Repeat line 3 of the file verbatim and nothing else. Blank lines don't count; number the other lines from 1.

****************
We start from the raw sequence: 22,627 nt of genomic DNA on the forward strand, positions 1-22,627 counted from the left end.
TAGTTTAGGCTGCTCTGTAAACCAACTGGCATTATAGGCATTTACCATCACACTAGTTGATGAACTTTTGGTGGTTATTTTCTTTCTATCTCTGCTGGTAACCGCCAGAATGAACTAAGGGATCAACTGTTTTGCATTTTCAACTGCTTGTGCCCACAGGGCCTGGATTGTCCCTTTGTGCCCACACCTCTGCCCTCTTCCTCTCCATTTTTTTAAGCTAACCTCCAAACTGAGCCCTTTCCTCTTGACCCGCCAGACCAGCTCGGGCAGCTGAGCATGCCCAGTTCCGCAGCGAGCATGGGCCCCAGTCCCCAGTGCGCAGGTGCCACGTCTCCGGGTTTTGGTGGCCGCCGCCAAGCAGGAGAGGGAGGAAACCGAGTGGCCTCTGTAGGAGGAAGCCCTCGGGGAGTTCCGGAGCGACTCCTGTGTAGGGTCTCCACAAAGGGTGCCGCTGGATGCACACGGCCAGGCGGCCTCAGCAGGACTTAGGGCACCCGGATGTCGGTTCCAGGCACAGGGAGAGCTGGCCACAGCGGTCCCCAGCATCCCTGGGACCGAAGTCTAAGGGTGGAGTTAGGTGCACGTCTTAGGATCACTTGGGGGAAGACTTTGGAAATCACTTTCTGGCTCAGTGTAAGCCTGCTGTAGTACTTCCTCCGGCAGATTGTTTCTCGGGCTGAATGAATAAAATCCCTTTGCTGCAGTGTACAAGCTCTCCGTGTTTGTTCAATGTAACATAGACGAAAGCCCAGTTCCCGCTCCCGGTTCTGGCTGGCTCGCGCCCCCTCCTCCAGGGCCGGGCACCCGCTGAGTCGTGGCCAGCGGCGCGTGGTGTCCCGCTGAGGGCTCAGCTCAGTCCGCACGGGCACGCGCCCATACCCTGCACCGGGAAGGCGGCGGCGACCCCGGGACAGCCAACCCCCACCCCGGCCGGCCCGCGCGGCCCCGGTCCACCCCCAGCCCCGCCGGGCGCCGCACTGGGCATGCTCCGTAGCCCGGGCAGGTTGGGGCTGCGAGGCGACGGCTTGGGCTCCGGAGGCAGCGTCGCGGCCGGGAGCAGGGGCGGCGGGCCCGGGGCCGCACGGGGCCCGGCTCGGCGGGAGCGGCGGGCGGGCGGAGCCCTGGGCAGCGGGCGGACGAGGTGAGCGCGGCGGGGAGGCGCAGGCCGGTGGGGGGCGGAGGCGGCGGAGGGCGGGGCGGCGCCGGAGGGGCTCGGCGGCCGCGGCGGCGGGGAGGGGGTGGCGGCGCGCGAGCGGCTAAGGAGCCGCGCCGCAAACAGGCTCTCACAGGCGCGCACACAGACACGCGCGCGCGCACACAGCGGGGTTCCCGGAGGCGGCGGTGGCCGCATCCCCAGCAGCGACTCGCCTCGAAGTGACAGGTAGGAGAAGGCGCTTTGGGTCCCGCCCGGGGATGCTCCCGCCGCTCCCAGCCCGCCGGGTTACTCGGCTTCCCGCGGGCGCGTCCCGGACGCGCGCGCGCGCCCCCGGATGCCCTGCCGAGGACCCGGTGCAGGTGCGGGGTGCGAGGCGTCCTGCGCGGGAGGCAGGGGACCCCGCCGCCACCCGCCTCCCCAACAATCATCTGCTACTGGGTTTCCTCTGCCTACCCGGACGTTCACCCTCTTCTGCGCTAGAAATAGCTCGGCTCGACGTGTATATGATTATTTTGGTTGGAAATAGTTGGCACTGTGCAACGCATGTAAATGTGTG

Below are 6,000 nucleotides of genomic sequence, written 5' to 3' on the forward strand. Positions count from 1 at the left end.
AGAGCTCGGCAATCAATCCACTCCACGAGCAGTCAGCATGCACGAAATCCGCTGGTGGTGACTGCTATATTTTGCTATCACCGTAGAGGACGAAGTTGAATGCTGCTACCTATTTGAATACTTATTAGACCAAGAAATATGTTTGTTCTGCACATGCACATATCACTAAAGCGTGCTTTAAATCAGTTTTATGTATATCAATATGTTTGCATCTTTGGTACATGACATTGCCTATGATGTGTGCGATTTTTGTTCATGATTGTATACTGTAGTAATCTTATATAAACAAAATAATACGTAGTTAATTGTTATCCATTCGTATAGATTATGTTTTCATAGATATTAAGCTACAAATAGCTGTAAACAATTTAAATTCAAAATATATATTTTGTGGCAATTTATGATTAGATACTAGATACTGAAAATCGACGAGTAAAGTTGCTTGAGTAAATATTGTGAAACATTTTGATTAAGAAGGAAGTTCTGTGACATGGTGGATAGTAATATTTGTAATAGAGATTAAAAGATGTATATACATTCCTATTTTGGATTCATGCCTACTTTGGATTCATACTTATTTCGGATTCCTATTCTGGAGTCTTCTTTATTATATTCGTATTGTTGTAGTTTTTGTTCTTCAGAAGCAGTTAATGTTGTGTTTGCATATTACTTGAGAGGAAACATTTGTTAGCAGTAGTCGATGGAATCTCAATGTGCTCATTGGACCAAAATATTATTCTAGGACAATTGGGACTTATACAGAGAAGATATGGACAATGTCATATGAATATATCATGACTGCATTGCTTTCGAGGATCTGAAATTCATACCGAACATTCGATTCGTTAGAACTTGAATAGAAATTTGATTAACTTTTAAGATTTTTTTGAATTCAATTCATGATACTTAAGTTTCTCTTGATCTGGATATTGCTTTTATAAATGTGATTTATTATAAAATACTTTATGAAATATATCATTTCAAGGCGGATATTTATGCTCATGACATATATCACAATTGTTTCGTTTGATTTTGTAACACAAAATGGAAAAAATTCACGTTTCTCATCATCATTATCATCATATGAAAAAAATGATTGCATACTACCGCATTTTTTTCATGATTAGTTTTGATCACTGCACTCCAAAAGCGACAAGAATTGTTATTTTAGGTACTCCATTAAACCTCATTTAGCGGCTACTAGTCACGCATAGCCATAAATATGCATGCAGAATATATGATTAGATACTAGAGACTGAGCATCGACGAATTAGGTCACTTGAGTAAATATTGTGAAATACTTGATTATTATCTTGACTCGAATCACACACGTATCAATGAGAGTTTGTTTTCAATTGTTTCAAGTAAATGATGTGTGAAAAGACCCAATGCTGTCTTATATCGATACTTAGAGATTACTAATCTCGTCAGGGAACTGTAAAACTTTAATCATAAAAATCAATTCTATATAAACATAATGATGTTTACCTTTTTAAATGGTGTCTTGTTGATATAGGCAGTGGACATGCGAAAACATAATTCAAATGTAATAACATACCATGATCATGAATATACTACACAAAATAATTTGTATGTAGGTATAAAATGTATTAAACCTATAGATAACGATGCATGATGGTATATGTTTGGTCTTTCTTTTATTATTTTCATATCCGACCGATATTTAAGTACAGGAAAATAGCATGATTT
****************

Below are 6,000 nucleotides of genomic sequence, written 5' to 3' on the forward strand. Positions count from 1 at the left end.